Archive for the ‘Assyria’ Category

People Of Ancient Assyria

Posted by Sjur Cappelen Papazian on October 20, 2013

AS Assyria merely a more brutal, more uncivilized and less interesting offshoot of the culture created by Sumerians and Babylonians in Southern Mesopotamia at the dawn of history? Do the countless Assyrian reliefs that fill our museums give a complete picture of the phenomenon that was Assyria? Was the contribution of this people to world culture merely an incredibly effective military organization? Is it a true picture of Assyria that the reliefs and annals give us, with their presentation of war chariots, archers, battering-rams surrounding besieged cities, the punishment of prisoners of war, and the triumphal march of the Assyrian army through the realms of the Near East? Have we no evidence of the human element behind this phenomenon? How far may we rely on the Biblical descriptions of the cruelty of the Assyrian armies and the depravity of Assyrian cities? How are we, who can look back on the incredible events of the European wars of religion, on the conduct of Europeans towards the Indians of America, and on man’s recent treatment of his fellow-man, to judge these Assyrians? The rather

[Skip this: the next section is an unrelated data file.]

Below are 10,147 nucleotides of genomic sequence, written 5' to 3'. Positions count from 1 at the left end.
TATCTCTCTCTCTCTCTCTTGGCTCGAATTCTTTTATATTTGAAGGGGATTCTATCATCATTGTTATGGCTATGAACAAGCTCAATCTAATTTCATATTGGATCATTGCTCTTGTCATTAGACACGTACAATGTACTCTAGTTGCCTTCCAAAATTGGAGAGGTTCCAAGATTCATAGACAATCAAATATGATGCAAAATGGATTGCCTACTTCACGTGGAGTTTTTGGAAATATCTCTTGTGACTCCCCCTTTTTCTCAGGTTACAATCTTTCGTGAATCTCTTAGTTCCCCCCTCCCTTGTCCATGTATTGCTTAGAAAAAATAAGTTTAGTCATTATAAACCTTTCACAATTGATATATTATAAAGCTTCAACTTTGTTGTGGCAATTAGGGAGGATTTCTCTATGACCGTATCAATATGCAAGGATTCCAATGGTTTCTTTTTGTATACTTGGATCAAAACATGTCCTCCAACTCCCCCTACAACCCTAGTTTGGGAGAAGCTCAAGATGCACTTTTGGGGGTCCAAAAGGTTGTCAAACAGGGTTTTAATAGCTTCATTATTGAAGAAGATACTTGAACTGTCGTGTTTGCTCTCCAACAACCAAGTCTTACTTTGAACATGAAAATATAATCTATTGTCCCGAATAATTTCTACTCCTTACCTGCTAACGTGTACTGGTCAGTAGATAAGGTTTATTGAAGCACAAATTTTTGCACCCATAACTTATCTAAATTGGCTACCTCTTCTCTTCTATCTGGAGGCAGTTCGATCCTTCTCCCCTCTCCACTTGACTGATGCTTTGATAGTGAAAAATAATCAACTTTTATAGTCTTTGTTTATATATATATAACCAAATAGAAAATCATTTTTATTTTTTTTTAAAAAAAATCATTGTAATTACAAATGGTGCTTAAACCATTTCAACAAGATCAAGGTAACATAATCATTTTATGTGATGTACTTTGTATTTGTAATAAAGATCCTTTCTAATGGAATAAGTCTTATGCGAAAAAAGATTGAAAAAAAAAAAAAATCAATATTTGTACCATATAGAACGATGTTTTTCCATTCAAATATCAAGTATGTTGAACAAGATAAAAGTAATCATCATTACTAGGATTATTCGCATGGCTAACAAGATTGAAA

answer to many of these questions is to be sought they in the personal documents of the time than in the official inscriptions, in the letters Assyrians wrote to one another rather than in the annals of their rulers. Truth resides more often in the letters from one human being to another: distortion of facts often insinuates itself more easily into public proclamations intended for contemporary or subsequent acceptance. Therefore, in an attempt to rehabilitate the Assyrians and to provide a truer picture on which to base their reputation, their official inscriptions are, with few exceptions, excluded from this book. The basis of presentation here consists of historical sources that must in every respect be regarded as primary, namely the correspondence discovered in excavating the archives of Assyrian kings and governors.

People Of Ancient Assyria by Jorgen Laessoe

Assyrian people

History of the Assyrian people

Posted in Assyria, Mesopotamia | Leave a Comment »

 
%d bloggers like this: